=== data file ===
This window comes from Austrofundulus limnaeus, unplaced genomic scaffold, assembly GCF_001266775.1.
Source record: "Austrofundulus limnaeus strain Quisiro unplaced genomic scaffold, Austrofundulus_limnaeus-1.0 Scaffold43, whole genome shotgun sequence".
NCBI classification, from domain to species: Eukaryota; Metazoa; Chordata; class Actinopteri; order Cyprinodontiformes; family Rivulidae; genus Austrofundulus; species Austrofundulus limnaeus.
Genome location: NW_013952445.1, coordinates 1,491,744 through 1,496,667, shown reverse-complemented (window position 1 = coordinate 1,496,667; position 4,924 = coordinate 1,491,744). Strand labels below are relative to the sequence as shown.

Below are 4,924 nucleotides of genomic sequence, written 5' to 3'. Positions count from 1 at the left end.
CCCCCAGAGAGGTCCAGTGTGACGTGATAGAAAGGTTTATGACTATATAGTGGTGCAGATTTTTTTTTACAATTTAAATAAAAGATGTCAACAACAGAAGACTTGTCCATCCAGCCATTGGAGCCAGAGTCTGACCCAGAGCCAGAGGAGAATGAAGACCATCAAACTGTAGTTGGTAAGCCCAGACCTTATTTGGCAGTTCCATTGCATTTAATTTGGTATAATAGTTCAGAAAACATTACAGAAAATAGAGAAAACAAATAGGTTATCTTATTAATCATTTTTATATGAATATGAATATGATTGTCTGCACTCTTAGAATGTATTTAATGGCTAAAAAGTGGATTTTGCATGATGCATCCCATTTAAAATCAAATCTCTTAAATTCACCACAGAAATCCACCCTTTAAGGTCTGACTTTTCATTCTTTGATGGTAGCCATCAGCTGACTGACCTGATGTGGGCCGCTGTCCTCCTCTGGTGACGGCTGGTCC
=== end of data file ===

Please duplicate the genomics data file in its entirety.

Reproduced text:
This window comes from Austrofundulus limnaeus, unplaced genomic scaffold, assembly GCF_001266775.1.
Source record: "Austrofundulus limnaeus strain Quisiro unplaced genomic scaffold, Austrofundulus_limnaeus-1.0 Scaffold43, whole genome shotgun sequence".
NCBI classification, from domain to species: Eukaryota; Metazoa; Chordata; class Actinopteri; order Cyprinodontiformes; family Rivulidae; genus Austrofundulus; species Austrofundulus limnaeus.
Genome location: NW_013952445.1, coordinates 1,491,744 through 1,496,667, shown reverse-complemented (window position 1 = coordinate 1,496,667; position 4,924 = coordinate 1,491,744). Strand labels below are relative to the sequence as shown.

Below are 4,924 nucleotides of genomic sequence, written 5' to 3'. Positions count from 1 at the left end.
CCCCCAGAGAGGTCCAGTGTGACGTGATAGAAAGGTTTATGACTATATAGTGGTGCAGATTTTTTTTTACAATTTAAATAAAAGATGTCAACAACAGAAGACTTGTCCATCCAGCCATTGGAGCCAGAGTCTGACCCAGAGCCAGAGGAGAATGAAGACCATCAAACTGTAGTTGGTAAGCCCAGACCTTATTTGGCAGTTCCATTGCATTTAATTTGGTATAATAGTTCAGAAAACATTACAGAAAATAGAGAAAACAAATAGGTTATCTTATTAATCATTTTTATATGAATATGAATATGATTGTCTGCACTCTTAGAATGTATTTAATGGCTAAAAAGTGGATTTTGCATGATGCATCCCATTTAAAATCAAATCTCTTAAATTCACCACAGAAATCCACCCTTTAAGGTCTGACTTTTCATTCTTTGATGGTAGCCATCAGCTGACTGACCTGATGTGGGCCGCTGTCCTCCTCTGGTGACGGCTGGTCC